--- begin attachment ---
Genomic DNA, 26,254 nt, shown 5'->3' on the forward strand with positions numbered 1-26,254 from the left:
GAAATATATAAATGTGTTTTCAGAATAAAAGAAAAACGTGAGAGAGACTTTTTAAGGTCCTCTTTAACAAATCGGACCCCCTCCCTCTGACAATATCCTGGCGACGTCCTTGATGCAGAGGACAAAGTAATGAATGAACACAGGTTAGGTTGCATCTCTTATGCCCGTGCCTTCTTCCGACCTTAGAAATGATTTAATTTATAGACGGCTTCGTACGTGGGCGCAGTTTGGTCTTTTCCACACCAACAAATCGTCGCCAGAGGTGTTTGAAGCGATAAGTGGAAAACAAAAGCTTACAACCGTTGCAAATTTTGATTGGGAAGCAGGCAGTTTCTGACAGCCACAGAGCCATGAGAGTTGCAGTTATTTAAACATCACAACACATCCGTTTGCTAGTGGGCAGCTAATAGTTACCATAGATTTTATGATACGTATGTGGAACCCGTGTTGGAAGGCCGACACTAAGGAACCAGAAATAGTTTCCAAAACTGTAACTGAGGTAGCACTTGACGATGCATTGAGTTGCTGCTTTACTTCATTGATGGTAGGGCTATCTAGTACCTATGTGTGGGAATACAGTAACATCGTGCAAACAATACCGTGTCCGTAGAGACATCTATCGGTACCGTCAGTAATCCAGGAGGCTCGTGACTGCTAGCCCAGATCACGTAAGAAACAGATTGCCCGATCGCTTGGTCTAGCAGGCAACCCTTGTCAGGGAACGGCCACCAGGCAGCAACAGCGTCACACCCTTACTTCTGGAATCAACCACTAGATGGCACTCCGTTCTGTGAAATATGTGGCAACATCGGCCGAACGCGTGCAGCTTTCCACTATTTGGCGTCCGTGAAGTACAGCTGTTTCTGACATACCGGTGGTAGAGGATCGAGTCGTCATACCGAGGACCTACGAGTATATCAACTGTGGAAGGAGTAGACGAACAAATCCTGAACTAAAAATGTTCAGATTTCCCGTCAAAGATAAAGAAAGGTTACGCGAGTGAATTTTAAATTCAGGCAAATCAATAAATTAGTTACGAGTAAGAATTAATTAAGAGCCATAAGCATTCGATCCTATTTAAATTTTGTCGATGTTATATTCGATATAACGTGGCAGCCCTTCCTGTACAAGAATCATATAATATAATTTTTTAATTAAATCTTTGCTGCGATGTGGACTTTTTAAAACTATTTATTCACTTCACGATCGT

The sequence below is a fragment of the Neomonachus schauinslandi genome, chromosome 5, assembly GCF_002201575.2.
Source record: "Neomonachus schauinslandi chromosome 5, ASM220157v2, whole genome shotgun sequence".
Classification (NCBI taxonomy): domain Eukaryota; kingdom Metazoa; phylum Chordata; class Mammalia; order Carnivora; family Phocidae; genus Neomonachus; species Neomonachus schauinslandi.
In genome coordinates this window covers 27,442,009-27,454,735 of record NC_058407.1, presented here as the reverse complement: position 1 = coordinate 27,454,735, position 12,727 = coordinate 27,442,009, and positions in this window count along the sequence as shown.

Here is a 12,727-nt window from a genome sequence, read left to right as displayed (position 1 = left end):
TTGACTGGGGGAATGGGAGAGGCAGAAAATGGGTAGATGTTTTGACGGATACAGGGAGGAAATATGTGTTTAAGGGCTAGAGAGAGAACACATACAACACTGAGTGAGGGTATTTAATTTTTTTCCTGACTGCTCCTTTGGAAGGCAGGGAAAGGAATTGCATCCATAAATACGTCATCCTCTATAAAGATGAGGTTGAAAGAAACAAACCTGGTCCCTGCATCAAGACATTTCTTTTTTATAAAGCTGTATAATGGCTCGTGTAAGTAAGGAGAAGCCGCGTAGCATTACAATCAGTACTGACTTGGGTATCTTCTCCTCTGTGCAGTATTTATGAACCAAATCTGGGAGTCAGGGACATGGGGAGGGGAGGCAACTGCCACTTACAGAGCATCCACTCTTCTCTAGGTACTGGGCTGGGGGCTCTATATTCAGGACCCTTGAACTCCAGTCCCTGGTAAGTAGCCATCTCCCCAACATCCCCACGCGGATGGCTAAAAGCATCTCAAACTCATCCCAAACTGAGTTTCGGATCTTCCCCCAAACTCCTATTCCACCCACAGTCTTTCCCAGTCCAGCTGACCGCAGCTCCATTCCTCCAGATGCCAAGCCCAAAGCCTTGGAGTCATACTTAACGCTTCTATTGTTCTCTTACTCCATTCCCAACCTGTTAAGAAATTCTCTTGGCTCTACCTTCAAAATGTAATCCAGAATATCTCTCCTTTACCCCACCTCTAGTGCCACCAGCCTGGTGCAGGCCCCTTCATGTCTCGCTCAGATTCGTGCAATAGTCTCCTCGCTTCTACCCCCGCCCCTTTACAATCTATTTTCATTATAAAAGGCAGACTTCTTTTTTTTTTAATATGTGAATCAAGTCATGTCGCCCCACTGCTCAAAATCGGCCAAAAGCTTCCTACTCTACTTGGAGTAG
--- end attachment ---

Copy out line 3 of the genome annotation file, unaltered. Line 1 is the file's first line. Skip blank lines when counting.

The sequence below is a fragment of the Neomonachus schauinslandi genome, chromosome 5, assembly GCF_002201575.2.